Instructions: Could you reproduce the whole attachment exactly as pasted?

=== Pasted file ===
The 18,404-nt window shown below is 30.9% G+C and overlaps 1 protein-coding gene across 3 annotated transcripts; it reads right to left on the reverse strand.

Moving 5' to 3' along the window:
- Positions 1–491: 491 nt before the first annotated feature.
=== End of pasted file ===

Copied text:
The 18,404-nt window shown below is 30.9% G+C and overlaps 1 protein-coding gene across 3 annotated transcripts; it reads right to left on the reverse strand.

Moving 5' to 3' along the window:
- Positions 1–491: 491 nt before the first annotated feature.